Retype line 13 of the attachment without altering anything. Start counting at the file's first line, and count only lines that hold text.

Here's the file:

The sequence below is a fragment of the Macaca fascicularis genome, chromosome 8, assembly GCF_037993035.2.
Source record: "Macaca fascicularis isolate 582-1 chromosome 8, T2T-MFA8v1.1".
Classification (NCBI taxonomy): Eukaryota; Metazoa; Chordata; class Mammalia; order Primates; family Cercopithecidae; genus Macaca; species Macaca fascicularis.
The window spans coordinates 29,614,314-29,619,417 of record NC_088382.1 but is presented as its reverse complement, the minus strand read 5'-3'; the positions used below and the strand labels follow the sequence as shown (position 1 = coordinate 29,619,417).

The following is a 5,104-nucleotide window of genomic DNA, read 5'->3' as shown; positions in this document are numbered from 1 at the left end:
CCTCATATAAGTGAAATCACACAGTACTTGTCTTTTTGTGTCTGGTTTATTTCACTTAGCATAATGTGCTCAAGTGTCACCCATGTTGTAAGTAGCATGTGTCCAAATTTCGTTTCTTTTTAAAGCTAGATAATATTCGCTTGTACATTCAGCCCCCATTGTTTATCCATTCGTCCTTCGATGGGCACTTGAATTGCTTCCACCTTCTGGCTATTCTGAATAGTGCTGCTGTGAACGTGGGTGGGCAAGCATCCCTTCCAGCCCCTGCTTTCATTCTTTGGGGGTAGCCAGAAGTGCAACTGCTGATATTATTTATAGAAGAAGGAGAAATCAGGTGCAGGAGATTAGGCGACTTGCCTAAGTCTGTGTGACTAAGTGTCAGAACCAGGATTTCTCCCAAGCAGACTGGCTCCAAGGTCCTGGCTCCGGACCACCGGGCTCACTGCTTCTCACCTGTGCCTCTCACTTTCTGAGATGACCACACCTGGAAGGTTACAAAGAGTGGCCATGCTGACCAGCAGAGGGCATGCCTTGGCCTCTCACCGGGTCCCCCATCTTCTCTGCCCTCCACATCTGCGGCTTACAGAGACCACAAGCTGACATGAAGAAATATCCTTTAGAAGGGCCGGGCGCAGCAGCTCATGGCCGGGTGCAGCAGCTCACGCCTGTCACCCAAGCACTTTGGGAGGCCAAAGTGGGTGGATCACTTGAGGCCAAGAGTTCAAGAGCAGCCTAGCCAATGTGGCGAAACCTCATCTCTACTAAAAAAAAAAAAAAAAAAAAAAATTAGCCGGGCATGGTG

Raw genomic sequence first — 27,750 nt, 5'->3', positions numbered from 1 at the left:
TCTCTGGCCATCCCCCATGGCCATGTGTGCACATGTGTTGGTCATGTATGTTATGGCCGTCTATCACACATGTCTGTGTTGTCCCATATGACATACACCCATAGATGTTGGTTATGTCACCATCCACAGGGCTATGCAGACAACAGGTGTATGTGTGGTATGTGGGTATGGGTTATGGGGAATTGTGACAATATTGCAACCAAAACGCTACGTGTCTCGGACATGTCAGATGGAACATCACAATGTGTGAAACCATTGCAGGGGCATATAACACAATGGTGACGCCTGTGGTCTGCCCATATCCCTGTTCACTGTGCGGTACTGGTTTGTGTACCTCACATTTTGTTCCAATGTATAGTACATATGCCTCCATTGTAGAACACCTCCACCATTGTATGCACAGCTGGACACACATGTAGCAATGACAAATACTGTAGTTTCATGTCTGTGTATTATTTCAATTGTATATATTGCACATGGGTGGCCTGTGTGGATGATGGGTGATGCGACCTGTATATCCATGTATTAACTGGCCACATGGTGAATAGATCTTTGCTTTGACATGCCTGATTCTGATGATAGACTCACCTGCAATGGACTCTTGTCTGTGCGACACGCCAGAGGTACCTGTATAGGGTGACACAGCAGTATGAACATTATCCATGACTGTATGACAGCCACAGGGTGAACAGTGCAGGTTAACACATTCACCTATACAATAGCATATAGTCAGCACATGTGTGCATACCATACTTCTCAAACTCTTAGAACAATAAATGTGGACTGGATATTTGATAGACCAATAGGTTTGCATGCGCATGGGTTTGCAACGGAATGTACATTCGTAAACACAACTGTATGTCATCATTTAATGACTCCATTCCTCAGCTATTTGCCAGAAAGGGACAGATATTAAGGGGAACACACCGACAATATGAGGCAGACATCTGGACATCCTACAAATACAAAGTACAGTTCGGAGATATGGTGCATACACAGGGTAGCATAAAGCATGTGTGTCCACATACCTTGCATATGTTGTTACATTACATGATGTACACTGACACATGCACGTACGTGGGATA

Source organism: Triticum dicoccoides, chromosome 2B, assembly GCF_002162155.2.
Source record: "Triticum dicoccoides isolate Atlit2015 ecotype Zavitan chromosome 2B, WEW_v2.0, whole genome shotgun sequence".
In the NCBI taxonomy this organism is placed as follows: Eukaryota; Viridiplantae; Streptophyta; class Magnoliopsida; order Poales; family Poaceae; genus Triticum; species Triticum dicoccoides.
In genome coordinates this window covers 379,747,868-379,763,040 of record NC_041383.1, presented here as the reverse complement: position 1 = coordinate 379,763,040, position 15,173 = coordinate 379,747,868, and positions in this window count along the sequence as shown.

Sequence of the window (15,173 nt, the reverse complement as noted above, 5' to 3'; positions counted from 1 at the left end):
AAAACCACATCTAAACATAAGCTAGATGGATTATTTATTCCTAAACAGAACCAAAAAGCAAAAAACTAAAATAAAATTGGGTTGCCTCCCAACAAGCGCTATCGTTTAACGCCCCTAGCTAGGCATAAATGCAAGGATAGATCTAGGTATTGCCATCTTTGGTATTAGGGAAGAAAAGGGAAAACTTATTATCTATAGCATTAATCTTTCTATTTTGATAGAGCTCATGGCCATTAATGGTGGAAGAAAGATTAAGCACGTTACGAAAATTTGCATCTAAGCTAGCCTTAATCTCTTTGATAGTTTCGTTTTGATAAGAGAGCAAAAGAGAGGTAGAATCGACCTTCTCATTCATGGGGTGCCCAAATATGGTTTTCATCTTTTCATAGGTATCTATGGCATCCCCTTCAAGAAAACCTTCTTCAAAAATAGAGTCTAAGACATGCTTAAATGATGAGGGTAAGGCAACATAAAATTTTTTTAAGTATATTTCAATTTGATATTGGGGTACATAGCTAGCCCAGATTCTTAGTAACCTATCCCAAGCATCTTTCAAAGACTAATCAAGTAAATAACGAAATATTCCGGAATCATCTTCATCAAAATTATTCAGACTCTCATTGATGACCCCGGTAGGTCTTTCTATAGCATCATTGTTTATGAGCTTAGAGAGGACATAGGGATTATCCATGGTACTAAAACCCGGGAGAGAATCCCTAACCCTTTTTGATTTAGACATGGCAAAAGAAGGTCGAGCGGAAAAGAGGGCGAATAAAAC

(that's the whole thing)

Sequence of the window (15,173 nt, the reverse complement as noted above, 5' to 3'; positions counted from 1 at the left end):